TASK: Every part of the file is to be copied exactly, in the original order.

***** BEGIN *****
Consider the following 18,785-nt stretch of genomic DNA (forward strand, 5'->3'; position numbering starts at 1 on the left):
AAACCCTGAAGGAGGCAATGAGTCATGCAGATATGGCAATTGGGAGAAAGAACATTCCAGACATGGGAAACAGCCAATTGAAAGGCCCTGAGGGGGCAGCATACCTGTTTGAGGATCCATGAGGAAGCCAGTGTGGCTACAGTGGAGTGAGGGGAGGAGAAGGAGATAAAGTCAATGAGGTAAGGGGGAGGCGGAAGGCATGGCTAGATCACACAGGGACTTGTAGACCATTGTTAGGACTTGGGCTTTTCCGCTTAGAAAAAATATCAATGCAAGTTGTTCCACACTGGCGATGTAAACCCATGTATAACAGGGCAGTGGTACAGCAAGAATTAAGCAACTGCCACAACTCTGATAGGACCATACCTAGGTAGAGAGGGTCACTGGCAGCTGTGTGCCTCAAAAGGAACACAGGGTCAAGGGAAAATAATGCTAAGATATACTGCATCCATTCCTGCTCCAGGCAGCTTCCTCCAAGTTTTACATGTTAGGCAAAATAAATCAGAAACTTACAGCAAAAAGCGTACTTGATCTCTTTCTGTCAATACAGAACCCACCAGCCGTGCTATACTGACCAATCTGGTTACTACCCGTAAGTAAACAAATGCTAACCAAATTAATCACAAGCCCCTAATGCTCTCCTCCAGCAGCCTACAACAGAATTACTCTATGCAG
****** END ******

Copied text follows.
Consider the following 18,785-nt stretch of genomic DNA (forward strand, 5'->3'; position numbering starts at 1 on the left):
AAACCCTGAAGGAGGCAATGAGTCATGCAGATATGGCAATTGGGAGAAAGAACATTCCAGACATGGGAAACAGCCAATTGAAAGGCCCTGAGGGGGCAGCATACCTGTTTGAGGATCCATGAGGAAGCCAGTGTGGCTACAGTGGAGTGAGGGGAGGAGAAGGAGATAAAGTCAATGAGGTAAGGGGGAGGCGGAAGGCATGGCTAGATCACACAGGGACTTGTAGACCATTGTTAGGACTTGGGCTTTTCCGCTTAGAAAAAATATCAATGCAAGTTGTTCCACACTGGCGATGTAAACCCATGTATAACAGGGCAGTGGTACAGCAAGAATTAAGCAACTGCCACAACTCTGATAGGACCATACCTAGGTAGAGAGGGTCACTGGCAGCTGTGTGCCTCAAAAGGAACACAGGGTCAAGGGAAAATAATGCTAAGATATACTGCATCCATTCCTGCTCCAGGCAGCTTCCTCCAAGTTTTACATGTTAGGCAAAATAAATCAGAAACTTACAGCAAAAAGCGTACTTGATCTCTTTCTGTCAATACAGAACCCACCAGCCGTGCTATACTGACCAATCTGGTTACTACCCGTAAGTAAACAAATGCTAACCAAATTAATCACAAGCCCCTAATGCTCTCCTCCAGCAGCCTACAACAGAATTACTCTATGCAG